Shrub roses are lovely in early summer. Colorful flowers and leafy growth are what give these flowers their distinction, but even the easy-care varieties need a bit of maintenance to keep them healthy and blooming into autumn. A little focus on summer watering, pruning, and fertilizing along with watching for potential diseases, and you’ll be rewarded with an abundance of roses for an amazing garden display or lush bouquets. Here’s what you need to know.
Roses require moisture throughout the hot months of summer. The amount and frequency of watering depending on the weather and the condition of the soil. In most cases, a deep soaking about every two weeks will be adequate. The soil should be soaked to a depth of ten to twelve inches. Apply the water directly to the soil, as overhead watering may increase disease problems. If you must water overhead, the best time is in the morning. This allows the foliage to dry more quickly. Mulching the area around the shrub is also a good way to help the soil to retain moisture.
Once the latest flush of flowers is over, or if the shrub is overgrown, it’s time to give roses their summer prune. Less intense than the major pruning done in late winter, a lighter prune is needed to remove spent flowers and encourage leafy, new growth. Don’t simply deadhead and clip spent blooms, cut flowering stems back to a three-leaflet set of leaves. It’s imperative that you don’t remove too much foliage on newly planted roses. For more established plants, prune back to the first five leaflet set of leaves. Expect to see your plants back in full bloom about four weeks after pruning. Stop pruning 3 to 4 weeks before the first hard frost to discourage new growth that may be damaged by the cold.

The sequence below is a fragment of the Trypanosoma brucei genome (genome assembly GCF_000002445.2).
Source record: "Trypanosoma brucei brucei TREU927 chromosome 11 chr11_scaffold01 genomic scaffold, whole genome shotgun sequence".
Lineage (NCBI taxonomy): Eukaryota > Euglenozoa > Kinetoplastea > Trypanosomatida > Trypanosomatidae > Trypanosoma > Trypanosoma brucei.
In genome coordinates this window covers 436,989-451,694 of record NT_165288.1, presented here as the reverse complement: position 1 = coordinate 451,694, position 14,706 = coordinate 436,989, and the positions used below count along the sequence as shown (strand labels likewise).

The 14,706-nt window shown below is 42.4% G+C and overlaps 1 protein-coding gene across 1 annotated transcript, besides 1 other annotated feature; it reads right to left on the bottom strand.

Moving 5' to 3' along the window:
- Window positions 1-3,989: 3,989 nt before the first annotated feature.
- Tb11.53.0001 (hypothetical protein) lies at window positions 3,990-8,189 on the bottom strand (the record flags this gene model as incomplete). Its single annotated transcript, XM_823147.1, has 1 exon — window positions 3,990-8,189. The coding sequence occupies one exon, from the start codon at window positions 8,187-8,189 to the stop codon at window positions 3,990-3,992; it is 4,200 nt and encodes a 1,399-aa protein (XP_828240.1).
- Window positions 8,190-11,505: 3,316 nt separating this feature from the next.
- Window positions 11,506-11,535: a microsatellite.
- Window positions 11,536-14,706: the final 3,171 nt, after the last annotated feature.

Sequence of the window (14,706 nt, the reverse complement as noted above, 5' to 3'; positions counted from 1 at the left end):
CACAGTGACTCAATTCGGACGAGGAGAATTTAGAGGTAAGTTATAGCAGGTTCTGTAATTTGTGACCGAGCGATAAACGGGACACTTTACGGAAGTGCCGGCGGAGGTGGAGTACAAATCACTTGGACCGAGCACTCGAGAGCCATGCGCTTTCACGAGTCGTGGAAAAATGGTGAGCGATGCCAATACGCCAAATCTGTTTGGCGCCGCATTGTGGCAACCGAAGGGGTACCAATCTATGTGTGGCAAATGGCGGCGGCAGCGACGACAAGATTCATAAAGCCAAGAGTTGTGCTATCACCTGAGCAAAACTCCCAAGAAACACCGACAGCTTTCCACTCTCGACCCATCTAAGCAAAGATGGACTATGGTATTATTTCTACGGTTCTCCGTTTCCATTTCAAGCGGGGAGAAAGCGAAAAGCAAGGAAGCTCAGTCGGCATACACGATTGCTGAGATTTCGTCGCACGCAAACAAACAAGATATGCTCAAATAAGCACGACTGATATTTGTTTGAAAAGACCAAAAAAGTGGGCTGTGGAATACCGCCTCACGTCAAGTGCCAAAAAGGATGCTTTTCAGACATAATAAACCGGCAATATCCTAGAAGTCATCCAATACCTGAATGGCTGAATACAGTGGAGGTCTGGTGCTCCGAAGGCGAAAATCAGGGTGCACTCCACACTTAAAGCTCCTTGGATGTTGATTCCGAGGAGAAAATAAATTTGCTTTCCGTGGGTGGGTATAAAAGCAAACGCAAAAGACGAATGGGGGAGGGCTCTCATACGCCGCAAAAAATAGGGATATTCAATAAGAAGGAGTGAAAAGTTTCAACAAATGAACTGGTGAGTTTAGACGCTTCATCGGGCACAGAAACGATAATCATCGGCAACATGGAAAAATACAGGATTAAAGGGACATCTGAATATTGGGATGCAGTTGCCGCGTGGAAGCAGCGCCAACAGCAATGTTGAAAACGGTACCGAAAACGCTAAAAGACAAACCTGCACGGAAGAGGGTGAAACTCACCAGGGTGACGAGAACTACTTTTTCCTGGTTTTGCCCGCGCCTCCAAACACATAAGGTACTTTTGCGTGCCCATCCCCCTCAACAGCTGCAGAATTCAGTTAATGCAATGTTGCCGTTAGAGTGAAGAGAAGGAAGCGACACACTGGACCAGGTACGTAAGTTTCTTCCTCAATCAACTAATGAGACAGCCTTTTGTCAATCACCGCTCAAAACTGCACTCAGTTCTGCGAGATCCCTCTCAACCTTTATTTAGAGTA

To encourage healthy growth and blooms, shrub roses should be fertilized three times a year. The first time should be in early spring immediately after pruning. The second application should be made after the first bloom. The third time should be in mid to late July. Be careful not to fertilize too late in the season as this may produce succulent new growth which may not harden sufficiently before winter. A general-purpose fertilizer, such as Lurvey Super Natural 14-14-10 or 10-10-10, should produce excellent results. It’s also a good idea to thoroughly water roses after fertilization.
Disease problems in shrub roses are most severe during periods of rainy weather. The key to disease control is prevention. Begin applying fungicides before symptoms appear and reapply as directed on the label. When possible, spray both the upper and lower leaf surfaces to prevent disease infection.